One thing at a time
It’s the time of year when many of us have set goals, targets and aspirations (or had them set for us by way of an appraisal). So how do we avoid the annual pattern of brief enthusiasm, followed by a gradual slackening off, distraction, guilt and then at the end of year a pledge to do better “this time around”?
Well it’s going to differ for everyone, but I’ve recently experienced something that might help.
Towards the end of last year I gave in to the inevitable as a self-employed late 30s bloke and started to learn to play golf. It’s the first time for a while where I’ve been in a situation where I’m so obviously and publicly hopeless. In fact, I can see why many people start and then quit quite quickly. There’s a lot to remember, it looks easy from the outside and wastes everybody’s time when it goes wrong. Reminds me a lot of learning to manage other people…
So what are the things that are keeping me sane and interested?
First, when I’m playing, I remember to keep it simple. I know I won’t be beating Rory McIlroy’s score anytime soon, so I focus on one thing per round e.g. head still on the swing; rotate through the hips after contact; keep the left leg steady. By doing this I can see and measure my improvement.
Second, I’ve got a great teacher. His style suits me well, he talks in a way I can understand and he makes sure that I always leave more encouraged and motivated than when I started the lesson.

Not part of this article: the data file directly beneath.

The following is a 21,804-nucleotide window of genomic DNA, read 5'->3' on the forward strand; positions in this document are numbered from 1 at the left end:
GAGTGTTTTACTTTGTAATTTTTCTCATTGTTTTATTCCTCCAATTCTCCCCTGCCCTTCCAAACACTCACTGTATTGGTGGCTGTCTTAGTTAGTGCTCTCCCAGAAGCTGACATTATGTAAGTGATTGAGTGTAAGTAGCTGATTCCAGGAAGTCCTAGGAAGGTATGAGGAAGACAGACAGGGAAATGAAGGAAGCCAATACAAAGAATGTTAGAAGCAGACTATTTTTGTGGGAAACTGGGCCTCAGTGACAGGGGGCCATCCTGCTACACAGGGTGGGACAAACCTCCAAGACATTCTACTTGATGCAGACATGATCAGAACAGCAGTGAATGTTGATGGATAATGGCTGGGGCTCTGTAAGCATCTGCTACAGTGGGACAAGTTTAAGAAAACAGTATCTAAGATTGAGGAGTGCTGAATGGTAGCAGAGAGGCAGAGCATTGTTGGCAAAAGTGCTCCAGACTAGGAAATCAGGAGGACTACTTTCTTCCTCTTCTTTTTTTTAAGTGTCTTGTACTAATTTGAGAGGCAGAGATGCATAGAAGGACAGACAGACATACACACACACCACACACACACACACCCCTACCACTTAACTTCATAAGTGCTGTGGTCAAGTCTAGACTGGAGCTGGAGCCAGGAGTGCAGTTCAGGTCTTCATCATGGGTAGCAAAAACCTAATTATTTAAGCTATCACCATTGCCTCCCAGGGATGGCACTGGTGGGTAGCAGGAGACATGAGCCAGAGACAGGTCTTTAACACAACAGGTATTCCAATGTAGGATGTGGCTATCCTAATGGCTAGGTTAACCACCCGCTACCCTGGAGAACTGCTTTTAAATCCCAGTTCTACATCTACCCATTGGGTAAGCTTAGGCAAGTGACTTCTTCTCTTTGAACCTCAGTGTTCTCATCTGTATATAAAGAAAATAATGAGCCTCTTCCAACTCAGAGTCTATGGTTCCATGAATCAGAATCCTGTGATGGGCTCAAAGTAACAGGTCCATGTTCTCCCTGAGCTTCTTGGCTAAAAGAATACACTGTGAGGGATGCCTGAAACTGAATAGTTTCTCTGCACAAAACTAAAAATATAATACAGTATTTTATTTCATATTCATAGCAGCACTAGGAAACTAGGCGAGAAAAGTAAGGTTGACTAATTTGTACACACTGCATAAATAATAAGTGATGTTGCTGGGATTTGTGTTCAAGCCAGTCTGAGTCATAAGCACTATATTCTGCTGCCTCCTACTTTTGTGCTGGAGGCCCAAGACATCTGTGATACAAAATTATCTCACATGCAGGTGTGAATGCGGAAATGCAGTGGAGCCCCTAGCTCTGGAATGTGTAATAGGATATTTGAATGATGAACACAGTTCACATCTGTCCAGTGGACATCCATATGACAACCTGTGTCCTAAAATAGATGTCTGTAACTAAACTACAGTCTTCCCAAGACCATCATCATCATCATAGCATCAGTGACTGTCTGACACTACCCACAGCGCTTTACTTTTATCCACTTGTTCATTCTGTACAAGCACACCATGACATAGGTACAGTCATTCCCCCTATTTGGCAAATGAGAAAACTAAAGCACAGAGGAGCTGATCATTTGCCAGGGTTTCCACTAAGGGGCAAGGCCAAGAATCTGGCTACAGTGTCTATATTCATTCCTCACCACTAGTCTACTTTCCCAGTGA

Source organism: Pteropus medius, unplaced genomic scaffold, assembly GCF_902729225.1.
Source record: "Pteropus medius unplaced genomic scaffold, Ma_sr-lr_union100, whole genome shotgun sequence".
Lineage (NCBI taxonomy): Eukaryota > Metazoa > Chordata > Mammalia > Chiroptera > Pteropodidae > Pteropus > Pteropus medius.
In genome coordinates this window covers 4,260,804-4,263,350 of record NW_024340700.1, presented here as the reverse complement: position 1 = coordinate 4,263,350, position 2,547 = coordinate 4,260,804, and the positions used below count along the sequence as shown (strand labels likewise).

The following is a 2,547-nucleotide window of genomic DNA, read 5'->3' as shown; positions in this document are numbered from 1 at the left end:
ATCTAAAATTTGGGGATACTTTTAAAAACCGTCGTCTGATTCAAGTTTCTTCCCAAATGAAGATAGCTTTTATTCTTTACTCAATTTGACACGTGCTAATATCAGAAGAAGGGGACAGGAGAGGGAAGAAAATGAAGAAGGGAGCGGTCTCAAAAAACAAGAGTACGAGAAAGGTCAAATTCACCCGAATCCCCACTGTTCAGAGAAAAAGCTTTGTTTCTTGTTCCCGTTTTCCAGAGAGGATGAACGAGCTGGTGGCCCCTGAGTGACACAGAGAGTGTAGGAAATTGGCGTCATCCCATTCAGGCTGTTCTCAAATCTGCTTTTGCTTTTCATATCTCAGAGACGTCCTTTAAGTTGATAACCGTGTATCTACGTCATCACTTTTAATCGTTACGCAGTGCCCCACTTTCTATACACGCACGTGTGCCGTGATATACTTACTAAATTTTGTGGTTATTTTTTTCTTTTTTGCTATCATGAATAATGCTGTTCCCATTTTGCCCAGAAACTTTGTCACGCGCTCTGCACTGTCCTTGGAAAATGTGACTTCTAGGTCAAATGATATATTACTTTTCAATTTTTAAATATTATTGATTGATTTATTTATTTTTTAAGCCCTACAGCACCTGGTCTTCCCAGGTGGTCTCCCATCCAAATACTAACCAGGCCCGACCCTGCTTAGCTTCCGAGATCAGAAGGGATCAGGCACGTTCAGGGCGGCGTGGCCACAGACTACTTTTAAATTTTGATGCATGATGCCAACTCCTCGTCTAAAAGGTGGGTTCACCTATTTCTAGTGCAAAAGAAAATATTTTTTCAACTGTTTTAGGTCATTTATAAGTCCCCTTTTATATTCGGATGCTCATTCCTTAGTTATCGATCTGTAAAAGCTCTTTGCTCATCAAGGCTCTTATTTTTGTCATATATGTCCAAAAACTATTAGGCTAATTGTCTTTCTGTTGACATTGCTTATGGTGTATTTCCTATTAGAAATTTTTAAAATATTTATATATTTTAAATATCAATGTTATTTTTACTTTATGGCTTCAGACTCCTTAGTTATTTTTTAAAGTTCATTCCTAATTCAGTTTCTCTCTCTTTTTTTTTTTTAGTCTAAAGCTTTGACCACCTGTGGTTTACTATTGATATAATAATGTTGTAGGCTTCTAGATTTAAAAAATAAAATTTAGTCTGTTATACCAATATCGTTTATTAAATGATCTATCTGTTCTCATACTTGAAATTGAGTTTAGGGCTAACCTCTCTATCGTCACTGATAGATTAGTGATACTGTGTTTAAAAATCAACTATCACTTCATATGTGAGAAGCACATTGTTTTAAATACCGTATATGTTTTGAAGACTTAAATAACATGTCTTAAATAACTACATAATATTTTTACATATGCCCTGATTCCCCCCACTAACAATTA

Third, I practice immediately after the lesson, so I work on the techniques on the driving range whilst they are still fresh, getting them into muscle memory the right way, rather than how I misremember them a week later.
How can this help you? Well when you set your personal or business development goals this year, try doing this:
Focus on one of thing for the first month. It might be as simple as learning the name of someone new in the organisation every day, or making one call to an old contact every day. Once you’ve got this into muscle memory, move onto the next thing whilst keeping doing the first.
Get a mentor. This should be someone you really trust, respect, knows what they are doing and most importantly talks in a language you understand.
Practise immediately after you learn something new so that you practise it right. Practice makes permanent.